Before getting up to your eyeballs in spreadsheets and calculations it worthwhile to do a pre-feasibilty study

In simple terms a project is financially feasible if you can make sufficient money out of the project to

- pay back the loan (including interest and principal debt) and
- pay profit dividends to shareholders

If the project was financed from savings (that is, no loan was required) then the project must return more than an alternative investment, for example interest from a fixed deposit savings account.

One of the best ways of determining if a project can make enough money to make it feasible is *Discounted Cash Flow (DCF)* analysis. DCF analysis has many tools, the two most useful are;

- Nett Present Value (NPV) and
- Internal Rate of Return (IRR)

NPV is equal to the sum of the discounted future cash flows of the project. It is usual that the the first cash flows are flows of money outwards, that is money is paid out for the purchase of the plant (these are negative cash flows). Later cash flows are usually positive as project begins to earn income. The calculation is given in the equation below

NPV = ΣCF_{i} / (1 + r)^{i} i = 1..N

where

- NPV = Nett Present Value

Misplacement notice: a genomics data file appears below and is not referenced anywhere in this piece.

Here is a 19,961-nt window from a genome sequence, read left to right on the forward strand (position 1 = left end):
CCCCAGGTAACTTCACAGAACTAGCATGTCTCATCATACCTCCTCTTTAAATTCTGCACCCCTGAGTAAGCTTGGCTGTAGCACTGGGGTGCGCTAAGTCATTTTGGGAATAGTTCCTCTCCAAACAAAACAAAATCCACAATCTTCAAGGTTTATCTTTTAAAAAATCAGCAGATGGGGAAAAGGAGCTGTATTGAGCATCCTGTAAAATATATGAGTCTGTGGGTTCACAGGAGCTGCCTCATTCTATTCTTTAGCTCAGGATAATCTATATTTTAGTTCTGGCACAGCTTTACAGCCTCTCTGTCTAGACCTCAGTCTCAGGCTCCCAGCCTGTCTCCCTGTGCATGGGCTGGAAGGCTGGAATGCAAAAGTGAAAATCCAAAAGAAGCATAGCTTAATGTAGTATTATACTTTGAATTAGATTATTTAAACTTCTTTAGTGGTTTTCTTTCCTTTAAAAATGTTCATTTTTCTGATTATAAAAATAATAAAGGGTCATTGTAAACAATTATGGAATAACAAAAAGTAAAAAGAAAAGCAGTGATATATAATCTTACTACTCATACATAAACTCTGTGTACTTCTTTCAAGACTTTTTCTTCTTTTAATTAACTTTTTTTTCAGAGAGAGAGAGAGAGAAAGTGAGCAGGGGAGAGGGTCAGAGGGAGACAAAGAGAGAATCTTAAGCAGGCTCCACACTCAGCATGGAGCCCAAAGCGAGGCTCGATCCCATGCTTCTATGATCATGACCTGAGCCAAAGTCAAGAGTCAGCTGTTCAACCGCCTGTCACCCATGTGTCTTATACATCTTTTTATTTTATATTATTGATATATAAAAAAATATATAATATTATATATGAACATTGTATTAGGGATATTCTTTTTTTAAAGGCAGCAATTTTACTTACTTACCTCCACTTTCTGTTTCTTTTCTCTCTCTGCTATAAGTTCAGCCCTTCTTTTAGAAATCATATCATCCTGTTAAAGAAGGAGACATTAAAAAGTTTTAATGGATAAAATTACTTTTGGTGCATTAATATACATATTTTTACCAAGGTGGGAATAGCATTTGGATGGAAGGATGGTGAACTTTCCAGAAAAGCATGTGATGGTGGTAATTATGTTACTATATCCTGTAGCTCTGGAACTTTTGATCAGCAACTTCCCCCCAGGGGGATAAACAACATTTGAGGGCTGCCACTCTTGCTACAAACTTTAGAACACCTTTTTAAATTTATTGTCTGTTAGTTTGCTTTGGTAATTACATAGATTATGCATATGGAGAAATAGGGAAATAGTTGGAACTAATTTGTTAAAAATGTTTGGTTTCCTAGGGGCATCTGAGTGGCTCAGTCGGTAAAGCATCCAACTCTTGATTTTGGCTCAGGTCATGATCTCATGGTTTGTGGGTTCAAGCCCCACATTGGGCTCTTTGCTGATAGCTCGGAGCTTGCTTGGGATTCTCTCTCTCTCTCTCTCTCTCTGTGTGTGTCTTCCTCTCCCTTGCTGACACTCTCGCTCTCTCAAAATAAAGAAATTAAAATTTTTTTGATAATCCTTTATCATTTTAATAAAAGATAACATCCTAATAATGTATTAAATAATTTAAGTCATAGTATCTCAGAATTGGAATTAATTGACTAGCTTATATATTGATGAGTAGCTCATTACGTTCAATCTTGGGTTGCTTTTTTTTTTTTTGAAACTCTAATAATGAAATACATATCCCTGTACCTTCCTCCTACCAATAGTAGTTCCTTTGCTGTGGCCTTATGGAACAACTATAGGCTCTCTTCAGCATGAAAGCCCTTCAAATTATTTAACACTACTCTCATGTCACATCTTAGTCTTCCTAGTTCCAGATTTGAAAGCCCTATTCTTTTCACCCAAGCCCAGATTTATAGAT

- CF
_{i}= the cash flow in period i - r = the discount rate
- N = the number of periods

The cash flows are the real cash flows from the project that are a result of the capital expenditure. Depreciation and loan repayments are added back to nett profit to yield cash flow

The discount rate to be used is the weighted average cost of capital for the investor. For industrial projects normally only the first ten years' cash flows are considered. After the ten years are up your project can still earn you money, so you need to include a *terminal value* that represents the value of the project at the end of the analysis period (as if you were to sell the project).

A project is feasible if the NPV is greater than zero. If you are comparing alternative projects the project with the highest NPV is the best project.

IRR is the rate of return that yields a nett present value of zero. A project is feasible if the IRR is greater than the interest rate you can borrow at. If you are comparing alternative projects the project with the highest IRR is the best project. Do not use IRR to compare mutually exclusive projects. Mutually exclusive projects those where you can only execute one of the alternatives. For example if you are planning to build a sugar factory and you have a choice of building a low efficiency - low capital cost plant or a high efficiency - high capital cost plant, then these two projects are mutually exclusive, you must choose one of the two, you can't do both.

An example of non-mutually exclusive projects are a sugar factory with an attached refinery or a sugar factory with an attached ethanol distillery. (It is quite possible to do both (if you have enough money!)

The main reason you should not use IRR to compare mutually exclusive projects is because the IRR calculation assumes that excess revenues are reinvested at the IRR rate, which is more often than not, not true and can provide a misleading decision parameter.